While I love seeing the sights of the places I visit I also love just wandering about, getting a bit lost and stumbling across unexpected treasures. Even if the “treasure” turn out to be in my guide book, the fact that I’ve “found it myself” certainly adds just a bit more extra excitement and enjoyment.
I recently arrived in Barcelona at Sunday lunch time. I headed off to my hotel, checked in, grabbed a map and went off for a walk without my guidebook (as I am wont to do). Wandering down the Ramblas on a Sunday afternoon was a bit of a culture shock, even after the busyness of London. Wall to wall people, complete with all the tourist horrors – cheap restaurants with pictures of the food, multilingual advertising and aggressive spruikers, souvenir stands….you know, the standard tourist thing in towns that are just “too loved” by tourism. I made it down to the end to the Columbus monument, and couldn’t face the thought of heading back the same way……..
So, checking the map, I thought I’d make my way back up a parallel route via the Barre Gotic (the Gothic Quarter). Still touristy I thought, but at least a different route, and only a couple of blocks from the Ramblas if my map reading skills failed and I got lost. Wandering back I started noticing people walking in the opposite direction to me (ie coming from where I was going) carrying wine glasses. There seemed to be more and more the further I walked, some drinking wine, then others eating…..until I stumbled upon a square……not just any square though…..a square with a Catalan food and wine festival, full to brim with people and not a tourist in sight!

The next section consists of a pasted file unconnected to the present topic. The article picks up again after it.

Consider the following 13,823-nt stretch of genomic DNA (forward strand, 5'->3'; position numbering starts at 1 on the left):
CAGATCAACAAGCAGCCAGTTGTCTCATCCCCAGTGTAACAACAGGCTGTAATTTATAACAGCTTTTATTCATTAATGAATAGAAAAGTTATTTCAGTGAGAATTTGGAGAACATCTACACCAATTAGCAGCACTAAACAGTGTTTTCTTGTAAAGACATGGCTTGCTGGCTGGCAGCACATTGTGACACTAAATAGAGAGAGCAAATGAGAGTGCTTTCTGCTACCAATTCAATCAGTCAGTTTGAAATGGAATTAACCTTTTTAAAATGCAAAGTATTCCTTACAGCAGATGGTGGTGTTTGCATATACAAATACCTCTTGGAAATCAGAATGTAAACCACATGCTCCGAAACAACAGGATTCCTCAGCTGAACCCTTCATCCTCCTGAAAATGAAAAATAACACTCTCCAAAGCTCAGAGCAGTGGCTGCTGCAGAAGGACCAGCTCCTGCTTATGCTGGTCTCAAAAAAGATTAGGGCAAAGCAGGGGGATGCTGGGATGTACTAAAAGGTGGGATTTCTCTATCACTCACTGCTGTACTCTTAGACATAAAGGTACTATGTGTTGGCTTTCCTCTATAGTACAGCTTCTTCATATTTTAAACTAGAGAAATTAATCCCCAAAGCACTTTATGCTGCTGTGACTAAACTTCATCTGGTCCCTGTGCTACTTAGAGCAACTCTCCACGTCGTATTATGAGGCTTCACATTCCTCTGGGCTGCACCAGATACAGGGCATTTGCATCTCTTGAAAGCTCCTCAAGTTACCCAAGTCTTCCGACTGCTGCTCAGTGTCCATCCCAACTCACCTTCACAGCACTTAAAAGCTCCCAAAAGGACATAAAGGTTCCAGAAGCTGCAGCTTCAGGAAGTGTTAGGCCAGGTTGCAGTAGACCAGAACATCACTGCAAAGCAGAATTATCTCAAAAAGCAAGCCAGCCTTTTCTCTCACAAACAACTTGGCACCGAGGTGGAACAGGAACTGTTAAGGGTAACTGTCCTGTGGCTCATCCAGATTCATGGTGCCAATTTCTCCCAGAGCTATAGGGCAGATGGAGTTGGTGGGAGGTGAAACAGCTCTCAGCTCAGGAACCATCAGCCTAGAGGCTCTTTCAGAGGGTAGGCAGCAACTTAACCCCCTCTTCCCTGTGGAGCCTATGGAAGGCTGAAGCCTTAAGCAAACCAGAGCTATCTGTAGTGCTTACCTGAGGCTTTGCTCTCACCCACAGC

Too good an opportunity to miss! I bought my tickets for the tapas, a glass and some wine vouchers and off I went, head long into Catalonian cuisine, with not a word of English in sight. Now, I do stand out a bit in Southern Europe. With my blond hair, blue eyes and very fair skin I can’t even pretend to be a local. Away from the tourists in the Ramblas I stood out even more, even in a busy throng. Every time I perched at a table to enjoy my glass and my food somebody spoke to me (in English). Where was I from? (Oh, wow, Australia, so far!) How long was I planning on being in Barcelona? Our country is in a terrible mess, so thank you for coming! Was I enjoying the food? What wine was I drinking? Hints on what to try next. I admired babies, discussed Australian politics and the Australian economy, the woes of Europe, the vagaries of the Australian accent, apologised for not speaking Spanish and never initiated a single conversation myself……I felt like an honoured guest at a party that everyone wanted to make sure was having a good time.
So while the tourists were eating EUR10 tourist menus on the Ramblas, two blocks away, I was living it up (for just EUR12) on tapas cooked and served with love inside the stands by what often looked like Mum, Dad and the kids, great local wine served by the vigneron who grew it and made and generally being loved up by the locals…….
You can’t plan for experiences like this, unless you plan to go two blocks off the main tourist drag, and see what you find…….
I’d love to hear about your “two blocks off the tourist drag” unexpected discoveries!